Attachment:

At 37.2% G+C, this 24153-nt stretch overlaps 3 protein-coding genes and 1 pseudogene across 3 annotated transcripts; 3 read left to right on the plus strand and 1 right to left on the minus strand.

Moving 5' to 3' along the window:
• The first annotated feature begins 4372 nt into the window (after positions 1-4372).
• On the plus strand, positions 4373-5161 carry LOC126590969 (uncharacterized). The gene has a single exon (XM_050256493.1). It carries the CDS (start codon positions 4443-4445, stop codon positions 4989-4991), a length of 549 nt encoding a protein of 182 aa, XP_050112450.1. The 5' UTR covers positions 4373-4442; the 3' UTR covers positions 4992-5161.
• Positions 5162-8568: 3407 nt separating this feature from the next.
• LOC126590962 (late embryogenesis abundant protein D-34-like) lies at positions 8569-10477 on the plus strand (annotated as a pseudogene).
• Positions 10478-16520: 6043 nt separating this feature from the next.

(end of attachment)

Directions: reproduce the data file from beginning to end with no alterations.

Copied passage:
At 37.2% G+C, this 24153-nt stretch overlaps 3 protein-coding genes and 1 pseudogene across 3 annotated transcripts; 3 read left to right on the plus strand and 1 right to left on the minus strand.

Moving 5' to 3' along the window:
• The first annotated feature begins 4372 nt into the window (after positions 1-4372).
• On the plus strand, positions 4373-5161 carry LOC126590969 (uncharacterized). The gene has a single exon (XM_050256493.1). It carries the CDS (start codon positions 4443-4445, stop codon positions 4989-4991), a length of 549 nt encoding a protein of 182 aa, XP_050112450.1. The 5' UTR covers positions 4373-4442; the 3' UTR covers positions 4992-5161.
• Positions 5162-8568: 3407 nt separating this feature from the next.
• LOC126590962 (late embryogenesis abundant protein D-34-like) lies at positions 8569-10477 on the plus strand (annotated as a pseudogene).
• Positions 10478-16520: 6043 nt separating this feature from the next.